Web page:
The Los Angeles Times described the company's approach as representing "a sharp turn in the recording industry's life-and-death struggle with piracy, one driven largely by performers and their managers rather than the record companies."[1] When it contracts to protect new music releases, the company encourages the artists it represents to give fans several tracks ahead of the release.[25] The company then prepares for the "virtually inevitable"[24] pre-release leak, and when it does occur, fans on blogs are approached with a polite request for copyrighted material to be removed, while providing the fans with the free official tracks and clips from the artist and record label.[5][26]


Web Sheriff was founded in 2000 by former music attorney and industry consultant[3] John Giacobbi, who acts as president,[12][27] managing director,[28] and is referred to in the press as the "Web Sheriff".[3][10][29][30] Prior to forming Web Sheriff, Giacobbi had been an independent consultant to record labels and artists including Village People. Giacobbi has said that the formation of the company evolved from his desire to help Village People retain their rights on the internet, as copyright infringements and the selling of bootleg CDs by "fake bands, fake sites or fake names" had become a major problem for the band at that time.[5]

In 2005, the company was directly responsible for the removal of the Ken Bigley execution footage videos posted on a terrorist website after Bigley's beheading.[15] Web Sheriff related that it was approached by The Mail on Sunday after authorities had refused to intervene citing a lack of power. The video was hosted on a website entitled "" and the ISP initially refused to take it down by saying it was protected by "freedom of speech", but complied finally after 48 hours of argument.[31] In the same year, in work done for The Mail on Sunday, the company spokesman, writing in that newspaper, disclosed that Web Sheriff also closed down the extreme pornographic strangulation sites at the center of the notorious Jane Longhurst murder case.[32][33]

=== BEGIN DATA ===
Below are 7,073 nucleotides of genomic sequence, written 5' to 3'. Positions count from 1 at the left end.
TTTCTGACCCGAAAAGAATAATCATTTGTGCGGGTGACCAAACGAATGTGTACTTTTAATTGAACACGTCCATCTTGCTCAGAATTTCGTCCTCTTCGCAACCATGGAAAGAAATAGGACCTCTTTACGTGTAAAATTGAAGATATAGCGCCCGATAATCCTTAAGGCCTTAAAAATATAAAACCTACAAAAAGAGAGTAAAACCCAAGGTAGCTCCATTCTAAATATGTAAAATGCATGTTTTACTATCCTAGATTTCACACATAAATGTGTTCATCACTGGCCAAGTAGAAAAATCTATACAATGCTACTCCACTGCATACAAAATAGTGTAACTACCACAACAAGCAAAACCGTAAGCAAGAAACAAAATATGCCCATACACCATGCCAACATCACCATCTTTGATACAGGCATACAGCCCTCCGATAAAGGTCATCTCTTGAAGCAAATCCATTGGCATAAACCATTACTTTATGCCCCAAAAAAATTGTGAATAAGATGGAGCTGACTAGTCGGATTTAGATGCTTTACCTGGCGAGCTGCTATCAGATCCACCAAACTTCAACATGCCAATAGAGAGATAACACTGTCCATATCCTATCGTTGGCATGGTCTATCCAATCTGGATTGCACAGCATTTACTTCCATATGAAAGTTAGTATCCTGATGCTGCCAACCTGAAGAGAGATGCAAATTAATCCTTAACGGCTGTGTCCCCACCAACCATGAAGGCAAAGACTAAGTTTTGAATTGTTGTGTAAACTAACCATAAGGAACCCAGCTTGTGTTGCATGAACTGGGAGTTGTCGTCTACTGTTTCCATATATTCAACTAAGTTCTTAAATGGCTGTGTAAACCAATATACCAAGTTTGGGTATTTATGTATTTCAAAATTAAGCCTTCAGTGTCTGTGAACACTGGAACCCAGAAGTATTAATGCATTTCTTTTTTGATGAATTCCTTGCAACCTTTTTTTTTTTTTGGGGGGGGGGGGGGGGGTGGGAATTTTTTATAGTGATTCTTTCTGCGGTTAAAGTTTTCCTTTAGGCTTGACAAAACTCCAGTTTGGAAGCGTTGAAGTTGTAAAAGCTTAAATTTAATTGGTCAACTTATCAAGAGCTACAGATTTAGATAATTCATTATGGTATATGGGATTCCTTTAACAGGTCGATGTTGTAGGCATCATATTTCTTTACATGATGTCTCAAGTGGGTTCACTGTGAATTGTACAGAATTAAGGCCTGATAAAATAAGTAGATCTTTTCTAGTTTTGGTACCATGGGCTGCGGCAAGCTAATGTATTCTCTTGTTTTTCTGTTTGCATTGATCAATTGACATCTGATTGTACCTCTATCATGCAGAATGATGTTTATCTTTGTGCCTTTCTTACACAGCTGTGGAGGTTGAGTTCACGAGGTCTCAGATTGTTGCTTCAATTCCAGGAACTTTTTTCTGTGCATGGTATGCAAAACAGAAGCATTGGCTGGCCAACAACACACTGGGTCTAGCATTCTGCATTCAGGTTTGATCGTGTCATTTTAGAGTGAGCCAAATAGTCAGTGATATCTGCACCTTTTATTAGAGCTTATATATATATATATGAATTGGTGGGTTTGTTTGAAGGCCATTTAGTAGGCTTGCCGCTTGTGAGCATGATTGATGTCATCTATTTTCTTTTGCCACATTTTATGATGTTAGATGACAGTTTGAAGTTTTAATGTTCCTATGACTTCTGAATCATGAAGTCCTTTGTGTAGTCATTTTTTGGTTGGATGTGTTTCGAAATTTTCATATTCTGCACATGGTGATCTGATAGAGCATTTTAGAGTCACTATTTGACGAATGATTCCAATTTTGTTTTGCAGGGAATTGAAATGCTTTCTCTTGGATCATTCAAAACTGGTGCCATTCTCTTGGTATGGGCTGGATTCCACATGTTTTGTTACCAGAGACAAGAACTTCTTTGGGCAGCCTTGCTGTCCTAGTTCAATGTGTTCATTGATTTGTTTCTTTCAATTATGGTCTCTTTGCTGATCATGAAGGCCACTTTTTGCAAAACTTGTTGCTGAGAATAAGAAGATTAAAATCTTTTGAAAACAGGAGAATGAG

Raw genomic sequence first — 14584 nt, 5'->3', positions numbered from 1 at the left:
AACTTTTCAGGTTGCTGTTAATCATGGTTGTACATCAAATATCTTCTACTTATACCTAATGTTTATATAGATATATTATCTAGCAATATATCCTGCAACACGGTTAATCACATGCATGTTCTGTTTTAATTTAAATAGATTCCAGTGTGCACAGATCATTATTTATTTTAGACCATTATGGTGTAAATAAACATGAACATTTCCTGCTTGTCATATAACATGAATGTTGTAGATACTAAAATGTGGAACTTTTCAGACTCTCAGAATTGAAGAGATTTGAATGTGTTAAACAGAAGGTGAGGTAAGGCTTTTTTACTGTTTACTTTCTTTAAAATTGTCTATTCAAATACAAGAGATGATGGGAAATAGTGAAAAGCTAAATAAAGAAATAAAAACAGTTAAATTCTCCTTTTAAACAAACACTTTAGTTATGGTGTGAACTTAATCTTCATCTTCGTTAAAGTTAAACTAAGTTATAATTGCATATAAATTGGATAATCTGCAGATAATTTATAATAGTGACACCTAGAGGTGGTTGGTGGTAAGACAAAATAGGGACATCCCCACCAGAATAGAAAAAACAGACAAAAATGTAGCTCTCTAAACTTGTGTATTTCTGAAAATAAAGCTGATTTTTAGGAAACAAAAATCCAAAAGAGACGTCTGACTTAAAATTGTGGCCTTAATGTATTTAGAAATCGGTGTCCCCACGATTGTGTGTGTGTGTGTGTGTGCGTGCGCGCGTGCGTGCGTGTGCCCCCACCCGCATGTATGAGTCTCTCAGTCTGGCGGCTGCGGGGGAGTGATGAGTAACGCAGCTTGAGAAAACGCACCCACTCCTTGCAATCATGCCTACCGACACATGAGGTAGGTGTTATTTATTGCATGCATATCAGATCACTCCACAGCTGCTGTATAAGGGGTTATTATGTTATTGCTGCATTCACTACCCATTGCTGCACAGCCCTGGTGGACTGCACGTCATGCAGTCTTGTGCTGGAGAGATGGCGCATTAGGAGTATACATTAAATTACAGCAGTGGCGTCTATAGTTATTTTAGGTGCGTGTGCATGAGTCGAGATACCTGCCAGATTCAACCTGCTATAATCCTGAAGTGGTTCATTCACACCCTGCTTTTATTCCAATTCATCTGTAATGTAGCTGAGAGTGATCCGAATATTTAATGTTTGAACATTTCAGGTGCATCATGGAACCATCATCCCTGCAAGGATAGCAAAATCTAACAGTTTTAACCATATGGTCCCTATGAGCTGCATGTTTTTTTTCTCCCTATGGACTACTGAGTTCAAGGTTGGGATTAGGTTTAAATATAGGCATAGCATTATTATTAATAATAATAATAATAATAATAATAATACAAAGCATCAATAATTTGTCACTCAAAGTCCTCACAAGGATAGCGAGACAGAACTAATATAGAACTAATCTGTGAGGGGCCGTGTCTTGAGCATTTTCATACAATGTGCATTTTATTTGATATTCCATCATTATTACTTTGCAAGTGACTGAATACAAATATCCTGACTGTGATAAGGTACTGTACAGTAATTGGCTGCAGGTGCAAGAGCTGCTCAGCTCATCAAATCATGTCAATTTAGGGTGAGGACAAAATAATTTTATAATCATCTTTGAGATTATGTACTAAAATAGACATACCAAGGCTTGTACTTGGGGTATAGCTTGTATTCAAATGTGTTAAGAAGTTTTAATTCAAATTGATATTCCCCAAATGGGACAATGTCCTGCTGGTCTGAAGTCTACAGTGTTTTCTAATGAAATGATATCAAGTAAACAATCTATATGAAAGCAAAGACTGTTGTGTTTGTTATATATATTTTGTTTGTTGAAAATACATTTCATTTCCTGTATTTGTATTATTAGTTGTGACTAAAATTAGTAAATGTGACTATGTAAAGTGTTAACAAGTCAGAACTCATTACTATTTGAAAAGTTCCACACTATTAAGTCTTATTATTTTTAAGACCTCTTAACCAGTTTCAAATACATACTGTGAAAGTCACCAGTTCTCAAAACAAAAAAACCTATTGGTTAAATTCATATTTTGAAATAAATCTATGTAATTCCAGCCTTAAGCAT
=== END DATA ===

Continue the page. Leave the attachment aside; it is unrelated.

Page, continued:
Web Sheriff first came to international notoriety[2][34] when it was hired by Prince in September 2007 to "disappear entirely from the internet."[4] The star's spokesman related that "Prince believes strongly that as an artist the music rights must remain with the artist and thus copyrights should be protected across the board." "Very few artists have ever taken this kind of action over their rights."[35][36] Web Sheriff announced it would launch lawsuits against YouTube, eBay and The Pirate Bay on behalf of Prince if they refused compliance in removing links to his unauthorized photos, videos, and music.[2][37][38] Peter Sunde, co-founder of The Pirate Bay, dismissed the threats, stating that American law was not applicable in Sweden.[39] YouTube complied by removing over 2,000 videos from their site and eBay removed more than 300 auctions.[28][40][41] In November 2007, three fans sites were given notice to remove all images of the singer, his lyrics and "anything linked to Prince's likeness".[42] Some of the Prince fans fought back, formed their own organization called "Prince Fans United" and hired an attorney.[4][43][44] Multiple unauthorized overseas online sites selling merchandise featuring Prince were shut down.[45]

Village People used Web Sheriff's services in 2007 to send 500 "take down" notices to YouTube relating to a video with footage of Hitler and other prominent Nazis dancing and singing to their song, "Y.M.C.A.". Web Sheriff's comment about the video was: "It's highly inappropriate. Consider that the song's composers were both Jewish."[27] In February 2008, the company announced that Village People was suing The Pirate Bay for millions of dollars for enabling illegal downloads of "Y.M.C.A.".[46][47]